Friday, February 22, 2008

And the Winner Is...

At last night's Tri Club meeting, my friend Tom won the Workout Leader of the Year award. He coordinates the Monday swim at La Jolla Shores, which is my favorite TCSD workout. He does a great job of organizing swimmers by ability and desired distance, and always does it with a smile (even if he had to race down the 5 to get there on time). Open-water swimming can be a bit scary (especially with all the talk about leopard sharks), but Tom always makes sure newbies know the course and have a buddy. And, if they so desire, a beer and food afterwards. Congratulations!

Thursday, February 21, 2008

Will There Be Coffee in the Breakroom?

My brother got a dream job offer today. He's extremely excited, and I'm excited for him. I also have a selfish reason to be happy; he'll be moving back to southern California.

Daily Affirmation

For Bryan--
There is nothing so wrong that a little spackle can't fix.

Wednesday, February 20, 2008

The Three Certainties

1. Death
2. Taxes
3. The possibility that, at any time, your writing is crap.

Tuesday, February 19, 2008

Summer Camp for Writers

It's time to pick (a) summer writing conference(s). I had been thinking about Big, Scary, Infamous East-coast Conference. And I like rejection as much as the next guy (really, it gives me a bit of a charge), but after some consideration I don't think it'd be a good fit. At least not this year.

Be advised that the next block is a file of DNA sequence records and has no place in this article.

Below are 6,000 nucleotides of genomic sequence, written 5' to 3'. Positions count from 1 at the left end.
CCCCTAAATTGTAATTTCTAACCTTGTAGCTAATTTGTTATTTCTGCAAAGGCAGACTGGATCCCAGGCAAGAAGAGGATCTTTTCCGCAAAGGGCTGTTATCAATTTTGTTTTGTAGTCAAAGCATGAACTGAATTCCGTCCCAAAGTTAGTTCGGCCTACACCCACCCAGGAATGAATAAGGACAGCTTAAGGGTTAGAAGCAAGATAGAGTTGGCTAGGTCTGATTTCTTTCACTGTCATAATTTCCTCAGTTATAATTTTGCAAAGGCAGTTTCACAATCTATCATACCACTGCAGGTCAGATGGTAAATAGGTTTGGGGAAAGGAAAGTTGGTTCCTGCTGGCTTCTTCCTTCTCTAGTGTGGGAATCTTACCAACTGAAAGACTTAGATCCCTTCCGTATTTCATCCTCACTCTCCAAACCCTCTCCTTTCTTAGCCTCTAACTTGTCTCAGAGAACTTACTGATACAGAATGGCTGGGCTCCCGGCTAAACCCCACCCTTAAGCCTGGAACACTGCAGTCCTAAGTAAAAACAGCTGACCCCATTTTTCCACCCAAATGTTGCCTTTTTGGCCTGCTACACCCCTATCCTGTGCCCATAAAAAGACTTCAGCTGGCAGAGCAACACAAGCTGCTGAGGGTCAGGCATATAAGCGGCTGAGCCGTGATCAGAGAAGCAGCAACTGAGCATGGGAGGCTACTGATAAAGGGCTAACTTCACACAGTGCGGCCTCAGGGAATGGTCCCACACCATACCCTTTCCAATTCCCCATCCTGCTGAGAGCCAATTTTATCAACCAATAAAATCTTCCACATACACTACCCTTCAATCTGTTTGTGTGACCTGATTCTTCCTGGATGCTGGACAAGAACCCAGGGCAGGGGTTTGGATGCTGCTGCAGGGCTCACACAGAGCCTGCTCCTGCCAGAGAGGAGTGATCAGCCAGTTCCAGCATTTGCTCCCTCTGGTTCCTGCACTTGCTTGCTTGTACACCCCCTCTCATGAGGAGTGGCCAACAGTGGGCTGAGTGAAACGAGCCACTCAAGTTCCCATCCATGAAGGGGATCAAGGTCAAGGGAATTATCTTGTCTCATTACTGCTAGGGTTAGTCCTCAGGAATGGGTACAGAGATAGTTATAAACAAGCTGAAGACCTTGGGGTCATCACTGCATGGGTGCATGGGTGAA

I definitely want to apply to Squaw again. Napa Valley and Writers @ Work also look interesting. I'd like to make it an all-Cal summer and stay in the state (no SAN->JFK red-eye required).

A little research, some coins for postage, and soon it'll be time to pack my toothbrush and practice my "thirty-second-me-in-a-nutshell" patter.

Monday, February 18, 2008

Rock Springs by Richard Ford

To think I wasted so much time with Unidentified Book when Rock Springs was next on my docket.

These stories are so fresh! They're set in or around Montana, and follow characters with complications. Well, all fiction concerns people with problems (rule #1: conflict). But, on page one, these people start with immediately apparent issues. There is no comedic setup that degenerates into ruins. You start on the ground floor, dank and mold and all.

Like Earl in the title story, fleeing to Florida with his daughter and girlfriend, fleeing from his passed bad checks. When their (stolen) car breaks down, he calls upon a beneficent, resigned woman and her disabled grandson, who live in a trailer park.

Or the male protagonist in "Going to the Dogs." It's the day before Thanksgiving and he's visited by two female hunters looking to pay a visit to his landlord. The women, perfectly described and given pitch-perfect voices, make the story hum along.